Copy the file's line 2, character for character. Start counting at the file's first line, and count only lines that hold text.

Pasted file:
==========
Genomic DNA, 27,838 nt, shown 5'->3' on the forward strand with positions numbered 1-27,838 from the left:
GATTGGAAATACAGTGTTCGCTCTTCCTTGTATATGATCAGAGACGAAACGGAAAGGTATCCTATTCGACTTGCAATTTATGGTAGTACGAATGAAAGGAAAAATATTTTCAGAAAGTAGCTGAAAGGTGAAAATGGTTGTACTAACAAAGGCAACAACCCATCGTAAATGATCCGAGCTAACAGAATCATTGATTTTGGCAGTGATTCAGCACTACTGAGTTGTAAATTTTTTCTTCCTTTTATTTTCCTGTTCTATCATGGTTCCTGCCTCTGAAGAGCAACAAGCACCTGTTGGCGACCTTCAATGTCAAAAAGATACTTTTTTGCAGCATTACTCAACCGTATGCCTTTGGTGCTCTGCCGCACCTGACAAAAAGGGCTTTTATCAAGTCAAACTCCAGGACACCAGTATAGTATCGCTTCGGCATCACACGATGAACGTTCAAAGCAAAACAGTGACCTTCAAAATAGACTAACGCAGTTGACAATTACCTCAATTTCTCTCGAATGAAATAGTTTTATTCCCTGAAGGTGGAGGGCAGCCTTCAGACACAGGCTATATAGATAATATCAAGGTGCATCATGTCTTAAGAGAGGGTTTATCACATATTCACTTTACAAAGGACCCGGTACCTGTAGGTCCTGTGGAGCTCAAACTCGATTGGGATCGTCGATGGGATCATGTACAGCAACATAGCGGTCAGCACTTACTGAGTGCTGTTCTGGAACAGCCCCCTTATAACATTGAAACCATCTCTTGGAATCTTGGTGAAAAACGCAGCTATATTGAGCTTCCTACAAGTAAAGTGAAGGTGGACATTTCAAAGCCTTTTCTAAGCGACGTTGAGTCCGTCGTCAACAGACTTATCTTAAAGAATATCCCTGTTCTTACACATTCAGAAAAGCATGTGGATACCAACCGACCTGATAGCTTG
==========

GATTGGAAATACAGTGTTCGCTCTTCCTTGTATATGATCAGAGACGAAACGGAAAGGTATCCTATTCGACTTGCAATTTATGGTAGTACGAATGAAAGGAAAAATATTTTCAGAAAGTAGCTGAAAGGTGAAAATGGTTGTACTAACAAAGGCAACAACCCATCGTAAATGATCCGAGCTAACAGAATCATTGATTTTGGCAGTGATTCAGCACTACTGAGTTGTAAATTTTTTCTTCCTTTTATTTTCCTGTTCTATCATGGTTCCTGCCTCTGAAGAGCAACAAGCACCTGTTGGCGACCTTCAATGTCAAAAAGATACTTTTTTGCAGCATTACTCAACCGTATGCCTTTGGTGCTCTGCCGCACCTGACAAAAAGGGCTTTTATCAAGTCAAACTCCAGGACACCAGTATAGTATCGCTTCGGCATCACACGATGAACGTTCAAAGCAAAACAGTGACCTTCAAAATAGACTAACGCAGTTGACAATTACCTCAATTTCTCTCGAATGAAATAGTTTTATTCCCTGAAGGTGGAGGGCAGCCTTCAGACACAGGCTATATAGATAATATCAAGGTGCATCATGTCTTAAGAGAGGGTTTATCACATATTCACTTTACAAAGGACCCGGTACCTGTAGGTCCTGTGGAGCTCAAACTCGATTGGGATCGTCGATGGGATCATGTACAGCAACATAGCGGTCAGCACTTACTGAGTGCTGTTCTGGAACAGCCCCCTTATAACATTGAAACCATCTCTTGGAATCTTGGTGAAAAACGCAGCTATATTGAGCTTCCTACAAGTAAAGTGAAGGTGGACATTTCAAAGCCTTTTCTAAGCGACGTTGAGTCCGTCGTCAACAGACTTATCTTAAAGAATATCCCTGTTCTTACACATTCAGAAAAGCATGTGGATACCAACCGACCTGATAGCTTG